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R3 Report Issue 43: Medications for Opioid Use Disorder

Medications for Opioid Use Disorder

Consequences associated with opioid use, such as overdose, are a serious health care issue in the United States. In 2022, overdose deaths from any opioid occurred at a rate of 28.7 per 100,000 residents across 30 US jurisdictions (Centers for Disease Control and Prevention, 2024). Coupled with the current issues with access to care, the stigma and bias that the general public and some health care professionals have towards individuals with substance use disorder often prevents these individuals from seeking care, even when they recognize that they need it (Abraham, 2020).

Medications for opioid use disorder (MOUD) describes a group of medications with strong scientific evidence that shows the medications improve outcomes in treatment of opioid use disorder. These evidence-based medications include methadone, buprenorphine, and naltrexone. Research has demonstrated that the use of any of these three medications increases the duration of the individual’s engagement with treatment and reduces the use of opioids outside of prescribed treatment.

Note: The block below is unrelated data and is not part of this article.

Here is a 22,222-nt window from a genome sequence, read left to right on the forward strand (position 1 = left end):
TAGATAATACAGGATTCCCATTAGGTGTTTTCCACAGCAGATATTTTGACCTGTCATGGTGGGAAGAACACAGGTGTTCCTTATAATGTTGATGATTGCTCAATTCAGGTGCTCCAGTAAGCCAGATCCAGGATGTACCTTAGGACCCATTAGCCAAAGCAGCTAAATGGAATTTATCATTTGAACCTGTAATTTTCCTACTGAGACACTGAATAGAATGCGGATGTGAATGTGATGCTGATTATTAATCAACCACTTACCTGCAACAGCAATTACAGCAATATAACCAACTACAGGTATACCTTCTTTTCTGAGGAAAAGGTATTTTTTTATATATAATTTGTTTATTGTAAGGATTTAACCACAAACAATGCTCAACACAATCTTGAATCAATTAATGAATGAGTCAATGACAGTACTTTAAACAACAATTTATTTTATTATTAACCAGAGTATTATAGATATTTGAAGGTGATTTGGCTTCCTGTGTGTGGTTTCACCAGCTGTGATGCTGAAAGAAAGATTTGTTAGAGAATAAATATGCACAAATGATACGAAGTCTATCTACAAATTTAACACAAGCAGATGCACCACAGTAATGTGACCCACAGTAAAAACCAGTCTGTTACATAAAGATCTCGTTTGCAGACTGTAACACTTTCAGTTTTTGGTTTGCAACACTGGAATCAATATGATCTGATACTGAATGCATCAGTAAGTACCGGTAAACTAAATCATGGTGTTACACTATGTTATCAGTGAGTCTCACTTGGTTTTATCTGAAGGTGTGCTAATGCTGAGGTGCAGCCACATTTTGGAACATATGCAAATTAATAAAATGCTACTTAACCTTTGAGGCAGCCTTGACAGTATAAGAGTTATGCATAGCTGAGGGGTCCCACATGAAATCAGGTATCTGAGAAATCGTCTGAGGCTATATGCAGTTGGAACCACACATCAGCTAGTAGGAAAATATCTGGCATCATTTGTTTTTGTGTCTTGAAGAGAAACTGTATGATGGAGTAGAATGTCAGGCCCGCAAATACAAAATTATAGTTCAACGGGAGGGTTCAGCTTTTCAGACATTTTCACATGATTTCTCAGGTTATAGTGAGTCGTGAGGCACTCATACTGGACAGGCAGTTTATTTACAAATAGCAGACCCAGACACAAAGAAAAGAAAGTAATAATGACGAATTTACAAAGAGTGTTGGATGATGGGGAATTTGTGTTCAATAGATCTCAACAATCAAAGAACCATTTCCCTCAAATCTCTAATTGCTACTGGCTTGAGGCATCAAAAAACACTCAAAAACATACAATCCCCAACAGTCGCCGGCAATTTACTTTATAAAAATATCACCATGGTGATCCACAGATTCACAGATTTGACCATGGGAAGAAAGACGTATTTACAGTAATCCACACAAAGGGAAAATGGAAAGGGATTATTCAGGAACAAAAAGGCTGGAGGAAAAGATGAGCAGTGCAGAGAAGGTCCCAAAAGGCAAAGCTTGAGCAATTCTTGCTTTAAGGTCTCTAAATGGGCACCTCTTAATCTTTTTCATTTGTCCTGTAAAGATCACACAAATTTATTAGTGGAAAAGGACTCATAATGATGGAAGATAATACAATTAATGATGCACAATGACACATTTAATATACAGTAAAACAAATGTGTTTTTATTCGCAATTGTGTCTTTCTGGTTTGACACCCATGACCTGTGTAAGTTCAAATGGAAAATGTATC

Given the evidence supporting MOUD as the first-line treatment for individuals served diagnosed with opioid use disorder, The Joint Commission is adding four new requirements for behavioral health care and human services organizations that treat individuals with opioid use disorder to promote the safe use of MOUD. These requirements will be effective August 1, 2024.

Download R3 for Medications for Opioid Use Disorder